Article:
Friday, May 14, 1999
The dog woke me at 6 AM. She wasn’t doing anything, just standing with her nose facing the door. Probably universal mutt sign for “Out! Now!”
I wasn’t about to walk her. And she couldn’t walk herself, something she was used to doing in Tom’s fenced-in backyard. And I wouldn’t wake Tom.
I went back to sleep.
Maybe an hour later, I kinda knew Tom and the dog were going out. And some time after that I knew they’d returned. And maybe Tom can walk a dog, then slip right back to sleep. But I can’t. I finally pulled out of bed around nine, after first flipping through fifty channels to make sure nothing awful had happened in the world.
Nothing had. Nothing awful had even happened on the motel room floor. I was clean.
By ten, we were back inMargie’s Restaurant, the repetitive, if sound, choice of our morning motel woman. Again, we got huge amounts of food for our four-and-a-half bucks: Mounds of shiny scrambled eggs. Heaps of home fried potatoes. Slabs of fresh rye toast, with both butter and jelly. Even a slice of watermelon. And tankards of fresh-squeezed orange juice were only two bucks more.
An hour later we’d just headed north, when I remembered I’d wanted to see Morro Bay. We’d skipped it the last night to be sure of our reservations. Backtracking slightly, we found the town mainly good for its rock: Huge rock. Morro Rock. Just squatting out there in the bay. Some wise guy special effects idea of a giant souvenir asteroid.
After taking pictures—ya just gotta—we homed on Hearst Castle. Its official designation is William Randolph Hearst’s San Simeon National Park though the man himself simply called it The Ranch. And maybe when you own more than Texas, something piddling as a chunk of the West coast seems mundane. But it ain’t.
There was no crowd when we reached CasaWillie, though the next tour was still two hours off. Lousy planning? Tiny staff? Since we were due in Salinas for supper, and since you can’t drive Big Sur any more self-destructively than thirty miles an hour, it seemed we’d have to skip the tour.
“There’s an IMAX movie,” Tom pointed out. He’s good at finding these things. It featured a five-story, young Billy, learning Secrets Of Great Art on a Grand Tour of Europe. That was in 1873, and he went with his Mom.
We saw the movie, which was no Citizen Kane. Though like lots of things bad for you, it just made us want more. Only now, the next tour was three hours away—and Sold Out. Still, as we started to leave—Tom wondering why I hadn’t made reservations (Hey, it was off-season)—something mumbled from above.
I went to ask, while Tom checked on the dog, we hoped safely chained to a sheltering pine. It turned out there were no tickets—sort of. All the scheduled tours were sold out. But even as this was sworn to by the counter help, the ceiling speaker whispered Cancellations.
“What gives?” I asked.
A loophole, which the ticket sellers seemed loathe to admit. It only happened on r-e-a-l slow days, they insisted, in months starting with Q. It seems you had to buy tickets for a specific tour, but if an earlier tour had vacant seats, you could slip ahead. That mushroomed all day, till the last bus might be empty, but in the computer still Sold Out.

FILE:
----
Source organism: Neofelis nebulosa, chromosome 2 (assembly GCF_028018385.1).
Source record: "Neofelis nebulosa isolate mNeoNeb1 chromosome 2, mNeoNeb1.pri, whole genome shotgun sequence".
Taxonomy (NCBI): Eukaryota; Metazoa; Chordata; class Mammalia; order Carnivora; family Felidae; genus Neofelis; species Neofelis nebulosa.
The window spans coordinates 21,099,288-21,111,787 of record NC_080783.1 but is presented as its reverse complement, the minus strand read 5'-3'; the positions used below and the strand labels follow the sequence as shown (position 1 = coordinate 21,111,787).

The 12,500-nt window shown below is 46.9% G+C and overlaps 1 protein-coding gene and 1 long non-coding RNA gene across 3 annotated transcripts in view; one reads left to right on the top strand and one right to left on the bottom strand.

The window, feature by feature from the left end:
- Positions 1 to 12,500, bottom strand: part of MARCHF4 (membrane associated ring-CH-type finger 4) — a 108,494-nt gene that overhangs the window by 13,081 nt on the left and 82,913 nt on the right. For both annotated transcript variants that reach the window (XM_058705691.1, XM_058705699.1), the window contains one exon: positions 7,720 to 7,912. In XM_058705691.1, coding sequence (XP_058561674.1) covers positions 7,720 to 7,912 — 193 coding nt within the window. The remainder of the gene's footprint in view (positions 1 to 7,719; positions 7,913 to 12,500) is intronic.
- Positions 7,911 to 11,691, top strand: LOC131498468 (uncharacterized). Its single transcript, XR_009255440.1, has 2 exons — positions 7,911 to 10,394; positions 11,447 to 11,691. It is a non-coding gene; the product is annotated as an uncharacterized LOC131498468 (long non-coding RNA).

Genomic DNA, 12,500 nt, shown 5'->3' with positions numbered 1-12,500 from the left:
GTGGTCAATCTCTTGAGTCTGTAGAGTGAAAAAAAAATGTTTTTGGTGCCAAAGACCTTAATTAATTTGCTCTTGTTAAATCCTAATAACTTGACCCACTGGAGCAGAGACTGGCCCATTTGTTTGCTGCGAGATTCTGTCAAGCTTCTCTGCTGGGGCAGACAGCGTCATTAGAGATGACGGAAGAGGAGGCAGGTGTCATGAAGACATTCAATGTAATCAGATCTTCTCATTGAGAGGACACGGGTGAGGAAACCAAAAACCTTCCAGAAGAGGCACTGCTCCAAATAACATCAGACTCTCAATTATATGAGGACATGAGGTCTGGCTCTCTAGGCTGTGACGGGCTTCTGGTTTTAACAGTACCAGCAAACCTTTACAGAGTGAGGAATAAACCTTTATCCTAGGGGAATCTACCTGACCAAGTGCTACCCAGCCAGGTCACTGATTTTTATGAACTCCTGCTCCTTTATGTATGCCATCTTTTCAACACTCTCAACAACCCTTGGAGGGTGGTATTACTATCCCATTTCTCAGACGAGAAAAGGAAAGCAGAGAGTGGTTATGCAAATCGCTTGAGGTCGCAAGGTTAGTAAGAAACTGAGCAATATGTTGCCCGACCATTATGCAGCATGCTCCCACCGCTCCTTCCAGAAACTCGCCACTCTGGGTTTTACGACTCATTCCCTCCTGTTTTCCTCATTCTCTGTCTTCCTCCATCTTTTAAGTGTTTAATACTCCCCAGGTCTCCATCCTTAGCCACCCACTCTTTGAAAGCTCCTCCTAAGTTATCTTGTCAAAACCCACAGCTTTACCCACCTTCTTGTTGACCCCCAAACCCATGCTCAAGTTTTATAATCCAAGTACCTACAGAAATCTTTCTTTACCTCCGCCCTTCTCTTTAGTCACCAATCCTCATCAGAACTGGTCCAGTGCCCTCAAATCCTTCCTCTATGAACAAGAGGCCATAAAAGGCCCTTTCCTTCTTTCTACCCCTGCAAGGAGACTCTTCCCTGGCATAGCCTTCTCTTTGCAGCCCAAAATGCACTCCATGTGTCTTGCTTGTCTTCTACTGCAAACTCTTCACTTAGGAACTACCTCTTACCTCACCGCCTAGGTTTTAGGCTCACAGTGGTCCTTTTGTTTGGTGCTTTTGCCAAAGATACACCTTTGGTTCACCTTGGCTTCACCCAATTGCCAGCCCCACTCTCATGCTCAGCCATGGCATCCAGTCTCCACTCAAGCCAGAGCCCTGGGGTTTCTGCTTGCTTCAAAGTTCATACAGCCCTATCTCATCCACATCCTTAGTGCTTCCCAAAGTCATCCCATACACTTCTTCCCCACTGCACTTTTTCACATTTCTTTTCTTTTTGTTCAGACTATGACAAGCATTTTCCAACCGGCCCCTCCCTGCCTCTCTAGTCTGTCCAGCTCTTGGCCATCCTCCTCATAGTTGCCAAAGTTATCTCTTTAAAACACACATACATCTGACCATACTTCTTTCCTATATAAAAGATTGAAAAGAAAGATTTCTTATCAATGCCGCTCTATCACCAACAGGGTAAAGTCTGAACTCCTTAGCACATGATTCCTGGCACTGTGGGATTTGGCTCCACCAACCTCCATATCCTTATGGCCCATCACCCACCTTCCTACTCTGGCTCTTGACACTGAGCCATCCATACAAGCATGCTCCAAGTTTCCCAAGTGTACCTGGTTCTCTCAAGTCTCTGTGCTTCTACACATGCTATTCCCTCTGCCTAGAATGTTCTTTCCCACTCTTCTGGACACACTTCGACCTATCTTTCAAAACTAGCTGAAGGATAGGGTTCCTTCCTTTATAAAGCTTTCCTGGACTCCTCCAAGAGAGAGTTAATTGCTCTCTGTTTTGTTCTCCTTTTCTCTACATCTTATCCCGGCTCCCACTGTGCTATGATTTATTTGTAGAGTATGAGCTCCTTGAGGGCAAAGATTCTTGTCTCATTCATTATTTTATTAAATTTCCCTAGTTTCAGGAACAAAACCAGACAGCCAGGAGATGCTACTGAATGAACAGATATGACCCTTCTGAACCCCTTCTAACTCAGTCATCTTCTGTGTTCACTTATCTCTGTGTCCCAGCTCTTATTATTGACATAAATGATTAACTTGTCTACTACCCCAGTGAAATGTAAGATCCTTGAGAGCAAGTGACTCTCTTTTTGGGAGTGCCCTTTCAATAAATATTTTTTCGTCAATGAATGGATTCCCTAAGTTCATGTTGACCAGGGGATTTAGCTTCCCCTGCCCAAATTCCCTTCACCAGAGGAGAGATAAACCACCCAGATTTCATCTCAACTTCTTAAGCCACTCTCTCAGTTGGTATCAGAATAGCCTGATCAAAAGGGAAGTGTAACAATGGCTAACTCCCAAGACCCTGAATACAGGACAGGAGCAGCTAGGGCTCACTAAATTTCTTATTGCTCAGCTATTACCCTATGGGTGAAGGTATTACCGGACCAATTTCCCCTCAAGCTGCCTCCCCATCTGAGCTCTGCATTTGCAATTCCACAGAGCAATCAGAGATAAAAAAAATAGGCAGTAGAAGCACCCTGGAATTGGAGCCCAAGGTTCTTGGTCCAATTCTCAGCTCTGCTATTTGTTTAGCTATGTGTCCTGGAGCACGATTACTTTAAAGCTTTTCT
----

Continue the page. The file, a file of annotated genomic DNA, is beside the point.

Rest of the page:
There was another catch: you had to have tickets to use cancellations. Or you had to be accidentally standing by the Closedwindow when the Attendant With The Mean Face grumbled, “Damn! No-shows again!” Then, if you forked over your fourteen bucks fast enough, you were in.
Waiting for Tom, I missed two more opportunities, and the Mean Faced Woman leered at me like I was planning to rob her drawer. Finally, smiling Tom returned, opportunity re-reared, and almost instantly we were On The Bus.
“Why didn’t they tell us this before?” Tom asked, as we were waiting for our guide.
I shrugged. “Government.”
Still, the house was even better than I remembered—I’d seen it before, with family. And maybe watching the IMAX film helped. Because when you only know Randolph Hearst as The Evil Yellow Journalist, the castle seems just what young Orson Welles made fun of. But when you realize aging William, sketching with mad architect Julia Grant, was still very much that ten-year-old touring Europe, you kinda share his monster Erector Set.
Though I wouldn’t wanna sleep there. It’s no longer a left-wing target—in the late ’60’s a homemade bomb took out a guest cottage wall. But the whole place is like lead. Even the gift shop pictures make it seem warmer. Partly, that’s slick magazine styling, all hothouse flowers and New Jerusalem light. But when you’re actually in the castle, you quickly understand why Hearst constantly invited boxcars of Hollywood stars. Without them, he was living in a train station.
Yet I’d go back. There are something like five different tours, and I want the torchlit one, at midnight, with would-be actors standing in for suave Cary Grant and sultry Hedy Lamarr. Stephen King meets Evelyn Waugh? The Shining, Revisited? I hope.
Though Big Sur quickly blew away the ranch. I’d seen that before, too, but never enough. You’re at the edge of the world: Ocean. Clouds. Sky. And way below, the sound of distant seals. With a road so deadly even the dog couldn’t sleep.
I could. I was completely relaxed. Tom drove.